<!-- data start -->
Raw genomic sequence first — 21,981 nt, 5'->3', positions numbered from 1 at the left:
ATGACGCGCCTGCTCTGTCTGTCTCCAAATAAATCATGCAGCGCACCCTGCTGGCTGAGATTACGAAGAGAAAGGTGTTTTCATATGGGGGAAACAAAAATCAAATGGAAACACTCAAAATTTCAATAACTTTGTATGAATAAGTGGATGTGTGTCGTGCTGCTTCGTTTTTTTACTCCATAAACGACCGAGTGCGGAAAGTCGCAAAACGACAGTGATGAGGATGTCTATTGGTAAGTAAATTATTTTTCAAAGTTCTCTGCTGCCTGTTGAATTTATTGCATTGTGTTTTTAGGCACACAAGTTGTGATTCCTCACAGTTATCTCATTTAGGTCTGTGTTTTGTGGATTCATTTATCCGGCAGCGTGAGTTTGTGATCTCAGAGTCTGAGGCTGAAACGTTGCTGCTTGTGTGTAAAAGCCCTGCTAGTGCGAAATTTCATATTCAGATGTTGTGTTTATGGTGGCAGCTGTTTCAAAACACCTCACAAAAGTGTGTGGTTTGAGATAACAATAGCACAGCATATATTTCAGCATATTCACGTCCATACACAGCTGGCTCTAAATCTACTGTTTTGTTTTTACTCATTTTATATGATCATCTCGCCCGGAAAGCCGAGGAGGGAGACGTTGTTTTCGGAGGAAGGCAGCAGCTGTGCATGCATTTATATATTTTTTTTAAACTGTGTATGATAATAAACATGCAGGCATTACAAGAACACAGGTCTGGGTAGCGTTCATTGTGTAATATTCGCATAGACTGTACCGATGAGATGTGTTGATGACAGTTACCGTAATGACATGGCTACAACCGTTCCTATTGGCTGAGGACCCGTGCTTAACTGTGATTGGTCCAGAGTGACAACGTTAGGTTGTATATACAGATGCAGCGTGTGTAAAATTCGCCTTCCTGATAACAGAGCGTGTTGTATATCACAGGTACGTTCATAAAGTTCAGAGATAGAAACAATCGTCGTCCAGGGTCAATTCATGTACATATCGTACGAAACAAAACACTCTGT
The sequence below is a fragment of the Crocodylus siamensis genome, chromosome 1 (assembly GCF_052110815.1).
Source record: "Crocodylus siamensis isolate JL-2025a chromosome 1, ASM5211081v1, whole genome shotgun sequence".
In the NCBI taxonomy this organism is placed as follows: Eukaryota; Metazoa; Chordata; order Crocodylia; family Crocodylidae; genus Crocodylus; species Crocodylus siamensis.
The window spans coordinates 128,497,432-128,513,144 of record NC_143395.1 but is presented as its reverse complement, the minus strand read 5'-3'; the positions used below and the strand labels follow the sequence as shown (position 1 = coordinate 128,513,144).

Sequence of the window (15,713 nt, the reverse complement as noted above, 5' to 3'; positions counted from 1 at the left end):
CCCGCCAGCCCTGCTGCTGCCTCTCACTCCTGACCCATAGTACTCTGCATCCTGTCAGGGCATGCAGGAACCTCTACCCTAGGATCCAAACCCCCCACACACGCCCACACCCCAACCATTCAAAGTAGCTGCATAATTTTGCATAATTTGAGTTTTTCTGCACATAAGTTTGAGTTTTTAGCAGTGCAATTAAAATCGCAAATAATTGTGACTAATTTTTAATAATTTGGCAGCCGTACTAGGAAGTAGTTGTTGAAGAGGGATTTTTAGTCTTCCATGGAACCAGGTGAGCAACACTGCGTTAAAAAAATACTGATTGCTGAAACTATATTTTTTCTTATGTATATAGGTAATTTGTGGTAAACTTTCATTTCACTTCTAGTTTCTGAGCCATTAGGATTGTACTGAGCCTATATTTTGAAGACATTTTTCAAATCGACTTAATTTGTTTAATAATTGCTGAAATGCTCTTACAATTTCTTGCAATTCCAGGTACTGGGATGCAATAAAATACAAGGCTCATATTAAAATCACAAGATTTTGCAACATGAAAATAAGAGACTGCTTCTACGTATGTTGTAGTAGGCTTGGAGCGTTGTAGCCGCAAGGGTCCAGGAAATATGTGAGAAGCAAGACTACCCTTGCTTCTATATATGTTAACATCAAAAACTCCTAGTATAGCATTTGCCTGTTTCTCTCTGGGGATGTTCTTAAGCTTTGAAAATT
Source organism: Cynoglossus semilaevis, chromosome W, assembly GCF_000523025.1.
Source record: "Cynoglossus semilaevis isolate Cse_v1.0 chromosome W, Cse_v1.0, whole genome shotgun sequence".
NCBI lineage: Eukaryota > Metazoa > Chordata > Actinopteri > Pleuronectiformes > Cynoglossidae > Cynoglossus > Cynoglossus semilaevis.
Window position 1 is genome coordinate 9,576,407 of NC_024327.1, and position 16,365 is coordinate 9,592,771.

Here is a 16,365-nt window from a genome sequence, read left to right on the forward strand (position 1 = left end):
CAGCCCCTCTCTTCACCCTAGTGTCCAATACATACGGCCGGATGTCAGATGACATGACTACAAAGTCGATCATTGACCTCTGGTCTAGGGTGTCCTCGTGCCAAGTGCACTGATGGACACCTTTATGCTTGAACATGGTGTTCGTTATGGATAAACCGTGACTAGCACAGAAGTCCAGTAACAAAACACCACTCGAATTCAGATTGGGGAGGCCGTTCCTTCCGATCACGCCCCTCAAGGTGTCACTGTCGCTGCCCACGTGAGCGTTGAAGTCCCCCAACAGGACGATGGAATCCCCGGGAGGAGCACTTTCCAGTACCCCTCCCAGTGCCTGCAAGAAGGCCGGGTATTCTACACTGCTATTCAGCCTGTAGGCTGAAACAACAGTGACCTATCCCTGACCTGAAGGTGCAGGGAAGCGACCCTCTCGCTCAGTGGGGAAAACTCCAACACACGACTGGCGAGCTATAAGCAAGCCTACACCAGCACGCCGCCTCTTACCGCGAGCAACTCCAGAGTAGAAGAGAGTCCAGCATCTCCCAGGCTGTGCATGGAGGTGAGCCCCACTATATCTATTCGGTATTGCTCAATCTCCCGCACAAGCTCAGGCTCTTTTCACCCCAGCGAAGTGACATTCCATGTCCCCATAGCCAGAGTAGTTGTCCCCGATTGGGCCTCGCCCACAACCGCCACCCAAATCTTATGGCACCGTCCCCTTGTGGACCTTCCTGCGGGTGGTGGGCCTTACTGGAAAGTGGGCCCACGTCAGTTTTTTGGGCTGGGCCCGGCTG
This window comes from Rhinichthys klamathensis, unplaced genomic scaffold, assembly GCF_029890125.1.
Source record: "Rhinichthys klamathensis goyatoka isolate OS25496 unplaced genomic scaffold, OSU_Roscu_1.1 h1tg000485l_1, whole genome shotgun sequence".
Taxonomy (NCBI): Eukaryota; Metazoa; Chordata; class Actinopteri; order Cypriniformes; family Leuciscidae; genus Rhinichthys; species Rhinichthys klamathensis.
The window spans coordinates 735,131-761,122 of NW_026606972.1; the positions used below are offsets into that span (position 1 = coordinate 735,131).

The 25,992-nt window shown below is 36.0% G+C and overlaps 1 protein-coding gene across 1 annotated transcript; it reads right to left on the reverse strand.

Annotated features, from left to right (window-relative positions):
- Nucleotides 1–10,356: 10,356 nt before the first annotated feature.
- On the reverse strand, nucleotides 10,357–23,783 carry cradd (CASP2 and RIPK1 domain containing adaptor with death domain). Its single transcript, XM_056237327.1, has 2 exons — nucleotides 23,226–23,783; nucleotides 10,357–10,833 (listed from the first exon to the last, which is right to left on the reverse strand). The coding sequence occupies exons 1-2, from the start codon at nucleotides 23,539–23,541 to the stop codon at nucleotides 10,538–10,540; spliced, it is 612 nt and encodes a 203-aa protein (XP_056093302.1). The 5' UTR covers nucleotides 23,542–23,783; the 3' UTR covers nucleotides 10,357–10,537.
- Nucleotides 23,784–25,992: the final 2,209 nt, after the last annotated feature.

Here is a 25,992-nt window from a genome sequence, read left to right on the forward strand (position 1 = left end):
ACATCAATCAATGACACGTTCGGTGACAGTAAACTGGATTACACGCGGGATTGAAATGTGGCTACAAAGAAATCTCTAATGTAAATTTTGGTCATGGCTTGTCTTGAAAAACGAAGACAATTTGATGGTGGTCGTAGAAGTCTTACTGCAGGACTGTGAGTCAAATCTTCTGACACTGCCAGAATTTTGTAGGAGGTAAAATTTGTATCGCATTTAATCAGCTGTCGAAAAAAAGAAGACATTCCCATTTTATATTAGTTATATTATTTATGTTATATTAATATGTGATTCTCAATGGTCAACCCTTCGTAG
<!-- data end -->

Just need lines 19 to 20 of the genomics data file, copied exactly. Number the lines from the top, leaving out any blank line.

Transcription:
The 25,992-nt window shown below is 36.0% G+C and overlaps 1 protein-coding gene across 1 annotated transcript; it reads right to left on the reverse strand.

Annotated features, from left to right (window-relative positions):